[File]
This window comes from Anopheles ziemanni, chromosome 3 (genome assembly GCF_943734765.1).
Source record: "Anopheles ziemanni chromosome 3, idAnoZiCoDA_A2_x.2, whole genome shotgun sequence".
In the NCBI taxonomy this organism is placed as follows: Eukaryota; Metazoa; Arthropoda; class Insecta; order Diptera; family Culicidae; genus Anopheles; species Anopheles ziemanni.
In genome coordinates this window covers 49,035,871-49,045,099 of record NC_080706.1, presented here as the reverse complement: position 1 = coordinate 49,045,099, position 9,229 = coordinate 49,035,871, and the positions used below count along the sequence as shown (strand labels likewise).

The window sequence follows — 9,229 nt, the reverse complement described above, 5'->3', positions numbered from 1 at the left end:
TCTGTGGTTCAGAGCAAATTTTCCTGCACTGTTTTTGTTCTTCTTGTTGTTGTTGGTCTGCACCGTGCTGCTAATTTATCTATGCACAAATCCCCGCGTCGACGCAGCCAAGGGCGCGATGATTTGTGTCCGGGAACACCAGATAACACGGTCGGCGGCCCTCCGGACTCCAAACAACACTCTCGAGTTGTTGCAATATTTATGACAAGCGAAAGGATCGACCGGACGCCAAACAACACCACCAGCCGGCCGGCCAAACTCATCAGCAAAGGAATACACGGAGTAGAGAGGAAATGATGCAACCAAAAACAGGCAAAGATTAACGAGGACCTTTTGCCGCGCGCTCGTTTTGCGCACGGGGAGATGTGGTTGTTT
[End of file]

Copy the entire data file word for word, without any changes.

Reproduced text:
This window comes from Anopheles ziemanni, chromosome 3 (genome assembly GCF_943734765.1).
Source record: "Anopheles ziemanni chromosome 3, idAnoZiCoDA_A2_x.2, whole genome shotgun sequence".
In the NCBI taxonomy this organism is placed as follows: Eukaryota; Metazoa; Arthropoda; class Insecta; order Diptera; family Culicidae; genus Anopheles; species Anopheles ziemanni.
In genome coordinates this window covers 49,035,871-49,045,099 of record NC_080706.1, presented here as the reverse complement: position 1 = coordinate 49,045,099, position 9,229 = coordinate 49,035,871, and the positions used below count along the sequence as shown (strand labels likewise).

The window sequence follows — 9,229 nt, the reverse complement described above, 5'->3', positions numbered from 1 at the left end:
TCTGTGGTTCAGAGCAAATTTTCCTGCACTGTTTTTGTTCTTCTTGTTGTTGTTGGTCTGCACCGTGCTGCTAATTTATCTATGCACAAATCCCCGCGTCGACGCAGCCAAGGGCGCGATGATTTGTGTCCGGGAACACCAGATAACACGGTCGGCGGCCCTCCGGACTCCAAACAACACTCTCGAGTTGTTGCAATATTTATGACAAGCGAAAGGATCGACCGGACGCCAAACAACACCACCAGCCGGCCGGCCAAACTCATCAGCAAAGGAATACACGGAGTAGAGAGGAAATGATGCAACCAAAAACAGGCAAAGATTAACGAGGACCTTTTGCCGCGCGCTCGTTTTGCGCACGGGGAGATGTGGTTGTTT